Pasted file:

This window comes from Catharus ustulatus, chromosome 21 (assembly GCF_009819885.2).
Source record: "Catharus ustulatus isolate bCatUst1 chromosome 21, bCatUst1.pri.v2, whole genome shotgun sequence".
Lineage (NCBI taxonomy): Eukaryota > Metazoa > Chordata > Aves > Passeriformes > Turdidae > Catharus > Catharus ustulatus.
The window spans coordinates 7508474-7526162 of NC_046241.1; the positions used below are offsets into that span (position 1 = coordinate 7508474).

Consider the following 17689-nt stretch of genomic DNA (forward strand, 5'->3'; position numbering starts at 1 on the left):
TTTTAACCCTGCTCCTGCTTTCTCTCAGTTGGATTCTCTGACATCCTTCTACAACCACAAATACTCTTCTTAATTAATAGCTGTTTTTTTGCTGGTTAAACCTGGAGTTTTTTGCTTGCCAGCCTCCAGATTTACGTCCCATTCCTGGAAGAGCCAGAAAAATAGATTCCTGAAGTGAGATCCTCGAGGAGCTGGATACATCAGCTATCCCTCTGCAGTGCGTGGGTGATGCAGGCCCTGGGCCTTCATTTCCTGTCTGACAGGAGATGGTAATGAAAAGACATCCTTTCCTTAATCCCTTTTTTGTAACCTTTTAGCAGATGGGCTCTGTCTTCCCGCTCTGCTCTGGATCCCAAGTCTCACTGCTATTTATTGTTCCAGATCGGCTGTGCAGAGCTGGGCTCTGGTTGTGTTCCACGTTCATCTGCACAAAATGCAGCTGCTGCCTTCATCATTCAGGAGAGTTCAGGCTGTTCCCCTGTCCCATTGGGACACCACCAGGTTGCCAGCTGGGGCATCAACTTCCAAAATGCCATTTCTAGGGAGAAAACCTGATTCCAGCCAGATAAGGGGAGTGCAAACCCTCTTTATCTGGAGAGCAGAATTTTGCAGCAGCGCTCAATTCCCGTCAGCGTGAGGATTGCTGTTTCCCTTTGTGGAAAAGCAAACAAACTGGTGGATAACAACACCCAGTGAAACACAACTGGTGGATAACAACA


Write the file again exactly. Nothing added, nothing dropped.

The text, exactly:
This window comes from Catharus ustulatus, chromosome 21 (assembly GCF_009819885.2).
Source record: "Catharus ustulatus isolate bCatUst1 chromosome 21, bCatUst1.pri.v2, whole genome shotgun sequence".
Lineage (NCBI taxonomy): Eukaryota > Metazoa > Chordata > Aves > Passeriformes > Turdidae > Catharus > Catharus ustulatus.
The window spans coordinates 7508474-7526162 of NC_046241.1; the positions used below are offsets into that span (position 1 = coordinate 7508474).

Consider the following 17689-nt stretch of genomic DNA (forward strand, 5'->3'; position numbering starts at 1 on the left):
TTTTAACCCTGCTCCTGCTTTCTCTCAGTTGGATTCTCTGACATCCTTCTACAACCACAAATACTCTTCTTAATTAATAGCTGTTTTTTTGCTGGTTAAACCTGGAGTTTTTTGCTTGCCAGCCTCCAGATTTACGTCCCATTCCTGGAAGAGCCAGAAAAATAGATTCCTGAAGTGAGATCCTCGAGGAGCTGGATACATCAGCTATCCCTCTGCAGTGCGTGGGTGATGCAGGCCCTGGGCCTTCATTTCCTGTCTGACAGGAGATGGTAATGAAAAGACATCCTTTCCTTAATCCCTTTTTTGTAACCTTTTAGCAGATGGGCTCTGTCTTCCCGCTCTGCTCTGGATCCCAAGTCTCACTGCTATTTATTGTTCCAGATCGGCTGTGCAGAGCTGGGCTCTGGTTGTGTTCCACGTTCATCTGCACAAAATGCAGCTGCTGCCTTCATCATTCAGGAGAGTTCAGGCTGTTCCCCTGTCCCATTGGGACACCACCAGGTTGCCAGCTGGGGCATCAACTTCCAAAATGCCATTTCTAGGGAGAAAACCTGATTCCAGCCAGATAAGGGGAGTGCAAACCCTCTTTATCTGGAGAGCAGAATTTTGCAGCAGCGCTCAATTCCCGTCAGCGTGAGGATTGCTGTTTCCCTTTGTGGAAAAGCAAACAAACTGGTGGATAACAACACCCAGTGAAACACAACTGGTGGATAACAACA